Corporate Social Accountability Standards in the Global Supply Chain: Resistance, Reconsideration and Resolution in China
July 1, 2006
Cardozo Journal of International and Comparative Law (JICL), Vol. 15, No. 2, p. 321, Fall 2007
U Illinois Law & Economics Research Paper No. LE06-018
This Article provides a view on corporate social accountability standards from a Chinese perspective, a slightly different angle from that of legal scholars in the United States. The legal literature in the United States typically only focuses on the importance and effectiveness of corporate social accountability standards to regulate the conduct of multinational companies in the era of globalization. However, the views of the outsourced companies in the developing countries on which the multinational companies impose the standards have seldom received attention. This Article tries to fill this void by examining the situation in China. As shown in this Article, effective implementation of corporate social accountability standards requires a refined approach that considers local circumstances in developing countries.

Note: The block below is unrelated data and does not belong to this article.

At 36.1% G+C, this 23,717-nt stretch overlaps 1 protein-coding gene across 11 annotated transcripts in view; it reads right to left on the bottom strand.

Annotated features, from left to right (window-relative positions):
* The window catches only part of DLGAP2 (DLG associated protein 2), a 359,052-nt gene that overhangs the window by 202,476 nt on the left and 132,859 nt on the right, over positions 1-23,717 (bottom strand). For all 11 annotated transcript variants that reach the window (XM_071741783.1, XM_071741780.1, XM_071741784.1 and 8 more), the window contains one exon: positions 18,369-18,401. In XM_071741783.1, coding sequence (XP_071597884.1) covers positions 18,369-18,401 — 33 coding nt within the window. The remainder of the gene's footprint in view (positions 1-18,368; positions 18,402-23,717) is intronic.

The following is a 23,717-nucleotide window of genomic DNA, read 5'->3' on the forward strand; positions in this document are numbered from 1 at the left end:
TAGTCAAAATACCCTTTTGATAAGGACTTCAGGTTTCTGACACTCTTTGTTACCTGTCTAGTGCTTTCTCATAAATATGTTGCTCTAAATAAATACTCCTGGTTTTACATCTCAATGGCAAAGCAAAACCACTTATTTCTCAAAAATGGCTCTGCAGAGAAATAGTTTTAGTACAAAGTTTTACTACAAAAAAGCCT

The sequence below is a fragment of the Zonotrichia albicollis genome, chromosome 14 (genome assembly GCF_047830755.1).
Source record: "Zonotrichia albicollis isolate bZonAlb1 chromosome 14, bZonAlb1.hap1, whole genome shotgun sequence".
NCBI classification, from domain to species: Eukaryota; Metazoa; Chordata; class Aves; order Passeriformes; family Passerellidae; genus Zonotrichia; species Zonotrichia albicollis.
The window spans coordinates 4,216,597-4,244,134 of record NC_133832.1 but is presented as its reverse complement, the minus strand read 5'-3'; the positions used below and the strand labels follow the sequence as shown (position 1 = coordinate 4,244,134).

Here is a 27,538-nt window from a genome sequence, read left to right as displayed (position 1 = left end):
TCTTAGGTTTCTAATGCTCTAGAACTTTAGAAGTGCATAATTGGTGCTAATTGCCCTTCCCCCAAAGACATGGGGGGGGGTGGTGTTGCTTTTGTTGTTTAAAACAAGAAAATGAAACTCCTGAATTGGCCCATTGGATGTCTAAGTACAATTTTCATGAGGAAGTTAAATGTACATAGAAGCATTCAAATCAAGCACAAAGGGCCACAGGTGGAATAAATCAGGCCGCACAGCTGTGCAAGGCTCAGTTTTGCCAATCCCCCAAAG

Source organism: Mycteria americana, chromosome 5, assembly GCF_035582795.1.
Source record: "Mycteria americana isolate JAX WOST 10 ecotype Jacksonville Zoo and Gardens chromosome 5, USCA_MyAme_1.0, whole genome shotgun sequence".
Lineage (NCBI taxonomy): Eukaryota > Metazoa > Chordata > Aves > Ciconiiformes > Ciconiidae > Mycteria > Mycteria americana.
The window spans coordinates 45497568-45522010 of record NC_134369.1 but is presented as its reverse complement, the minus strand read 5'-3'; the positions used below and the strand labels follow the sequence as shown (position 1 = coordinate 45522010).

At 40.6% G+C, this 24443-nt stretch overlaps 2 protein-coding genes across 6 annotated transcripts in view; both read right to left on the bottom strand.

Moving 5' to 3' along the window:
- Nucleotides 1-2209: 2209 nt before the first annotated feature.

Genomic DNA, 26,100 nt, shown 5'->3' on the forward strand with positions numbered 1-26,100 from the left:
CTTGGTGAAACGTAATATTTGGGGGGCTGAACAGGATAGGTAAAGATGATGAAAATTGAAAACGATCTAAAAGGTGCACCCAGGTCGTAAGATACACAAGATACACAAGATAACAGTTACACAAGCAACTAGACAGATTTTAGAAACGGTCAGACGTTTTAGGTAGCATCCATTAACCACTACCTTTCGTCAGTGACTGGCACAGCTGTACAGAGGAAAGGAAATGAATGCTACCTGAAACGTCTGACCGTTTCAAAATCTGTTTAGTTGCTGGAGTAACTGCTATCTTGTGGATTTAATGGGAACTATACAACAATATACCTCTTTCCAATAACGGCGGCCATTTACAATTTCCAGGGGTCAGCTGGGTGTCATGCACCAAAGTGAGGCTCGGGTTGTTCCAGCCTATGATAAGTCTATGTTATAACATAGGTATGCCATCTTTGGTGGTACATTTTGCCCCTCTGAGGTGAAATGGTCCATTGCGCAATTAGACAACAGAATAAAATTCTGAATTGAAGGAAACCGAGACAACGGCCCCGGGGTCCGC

Number of Pages in PDF File: 51
Keywords: corporate social responsibility, corporate codes of conduct, SA 8000, protectionism, bargaining powerworking papers series
Date posted: July 13, 2006 ; Last revised: October 30, 2011
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